My visit was about this time last month, in the weeks that have passed I've managed to forget the kitty's name as well as many of the plant names. I really need to try and post about these visits faster, when things are fresh! I do remember those are IKEA chairs which Vanessa
Vanessa is a garden designer and author, her most recent book The Professional Designer's Guide to Garden Furnishings is out now from Timber Press (I wonder if she mentions IKEA as a source?).
This vignette is so opposite from my garden style, but I loved it!
And you know, there is always an agave...
This is where I entered the garden...
And this is looking back towards where I took the photos above...
There are several seating areas throughout the garden, this one was probably my favorite.
If I had bought that black Daphne when I first saw it mine would probably be this big by now...
And why have I not planted any dark Ajuga?
On the other side of the gabion seating area is this raised wooden "dock" - at least to me it felt like a dock.
From there you could look over onto the first seating area...
Or out into the garden beyond.
Moving away from the house you encounter the first of several large planted circles which divide the garden in two. I loved this feature and kind of wish I had a garden large enough to do something like this!
Looking closer at the plants that border the circles...
Does anyone know the name of this little chalky succulent?
Darmera peltata and a beautiful ghostly rhody...
This circle is planted with veggies, a crop circle!
I had no idea asparagus would end up looking like this, I may need to plant some as an ornamental.
I think the Gunnera's days are numbered. Vanessa recently posed a question on Facebook asking for suggestions on what to plant in it's place...(it needs too much water to stay looking good).
Here's the final circle in the series...
Had I visited at night there would be lights gently illuminating the bell...
At the back of the garden I discovered a Bromeliad in the Magnolia, great minds think alike!
Although hers is getting better treatment than mine, with extra soil.
This is the same Ensete maurelii we saw earlier, from the "dock"...
And here we are on the other side of the circles, where our visit concludes. Thank you so much Vanessa for inviting me to see your beautiful garden, and your generosity of time spent that lovely afternoon!
All material © 2009-2013 by Loree Bohl for danger garden. Unauthorized reproduction prohibited.
since discovering your blog i race to check it every day! always a fun read and thanks to you and condolences to my checkbook i have learned of many plants i was unfamiliar with. i have met people on fine gardening garden photo of the day who also love the danger garden and i hope you don't mind that i find myself saying quite often,,,,,,there are always agaves.ReplyDelete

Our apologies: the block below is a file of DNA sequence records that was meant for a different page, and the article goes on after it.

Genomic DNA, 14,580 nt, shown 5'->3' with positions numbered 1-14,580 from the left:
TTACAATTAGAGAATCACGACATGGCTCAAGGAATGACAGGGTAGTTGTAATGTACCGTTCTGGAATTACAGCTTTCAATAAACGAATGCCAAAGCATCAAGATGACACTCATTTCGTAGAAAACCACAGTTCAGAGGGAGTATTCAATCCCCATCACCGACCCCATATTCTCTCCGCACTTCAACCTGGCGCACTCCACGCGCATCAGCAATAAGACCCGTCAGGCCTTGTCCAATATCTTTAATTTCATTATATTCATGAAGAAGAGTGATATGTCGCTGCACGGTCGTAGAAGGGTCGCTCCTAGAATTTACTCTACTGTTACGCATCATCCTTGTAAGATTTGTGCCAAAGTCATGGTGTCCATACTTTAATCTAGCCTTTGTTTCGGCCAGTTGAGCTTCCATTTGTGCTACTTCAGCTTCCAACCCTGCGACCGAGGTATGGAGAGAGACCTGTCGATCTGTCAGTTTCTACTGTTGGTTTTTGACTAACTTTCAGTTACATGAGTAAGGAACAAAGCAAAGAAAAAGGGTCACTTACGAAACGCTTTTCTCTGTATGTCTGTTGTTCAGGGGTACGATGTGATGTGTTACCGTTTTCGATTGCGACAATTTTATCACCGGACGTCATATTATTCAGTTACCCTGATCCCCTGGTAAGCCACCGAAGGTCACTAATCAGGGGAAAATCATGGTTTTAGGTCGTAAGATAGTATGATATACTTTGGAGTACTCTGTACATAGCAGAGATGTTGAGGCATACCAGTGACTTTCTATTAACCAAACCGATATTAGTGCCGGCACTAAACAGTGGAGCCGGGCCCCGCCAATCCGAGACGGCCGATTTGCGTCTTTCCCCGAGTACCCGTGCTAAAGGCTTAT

Yay! I'm glad you enjoy the blog and have been discovering new plants, that makes me very happy! I used to subscribe to the Fine Gardening photo of the day, I wonder why I stopped getting that...must look into it, thanks for the reminder. And yes...please repeat my agave mantra as much as possible!Delete
There's so much to like here. The Asian accents are magnificents. I wish I had a gong like that.ReplyDelete
How large is this garden? Your photos made it look quite expansive.
Vanessa chimed in to report 1/3 of an acre...but you know I think it feels bigger.Delete
1/3 of an acre is pretty sizable, at least where I live. That's 50% more space than I have :-).Delete
That enormous banana is inspirational, I love it. Do you want a dark Ajuga? I have one called Black Scallop, I can bring you a start or two. It's not always quite as dark as you see in pictures, but in the early spring it is. Lightens up as summer comes on and it gets a bit more light.ReplyDelete
I have seen you credited elsewhere on the web for the "There's always an Agave" line! That's pretty cool.
I do! That would be most appreciated Alison!Delete
Cool indeed, makes me grin to think about people repeating that line.
I'll bring a couple to the swap.Delete
Stunning! That garden looks immense. And so lush! The SoMag and bromeliad stole my heart though!ReplyDelete
Yours an mine both.Delete
I'm a prolific idea generator, but it seems the best gardeners are those good at follow-thru. Lovely.ReplyDelete
Well yes in fact follow-thru does help others see those great ideas that are bouncing around in your noggin. However anyone who's seen your garden would hardly call you a slacker.Delete
I keep expecting you to run out of great gardens to visit but I've recently come to the conclusion that will never happen.ReplyDelete
Facebook reminds me to visit your blog every time you post something new. With so little time to read blogs, often times the one right in front of me gets the attention.
I hope not, I don't want to ever run out!Delete
I could rant all day about the pros and cons of FB but if it helps me to connect with those that I like then in the end it's a good thing. Hey...I don't think I've harassed you yet about coming out to Portland next year for the GB Fling...how about it?
Thank you for doing my garden justice, Loree, and for avoiding any of the spots that I am working on! To enlighten your readers: the garden is about 1/3 of an acre, those IKEA chairs are stained vs. painted (Don't paint wicker if you can help it!), and the wonderful dark-leaved Daphne is Daphne houtteana.ReplyDelete
Ah Vanessa I hope you really think that I did. It was beautiful and inspiring. Plus it was nice to see that even the professionals have project areas (and a couple of weeds) and of course in the true test of a great garden my take away memories are only of the fabulous things I saw.Delete
Stained, of course! Yes...silly me, I remember that conversation now. How could I forget after all my years of painted white wicker at Pier One?
Lots of great stuff in this garden! Thanks for another faboo tour, you really get around!ReplyDelete
Oh yes...I suppose I do!Delete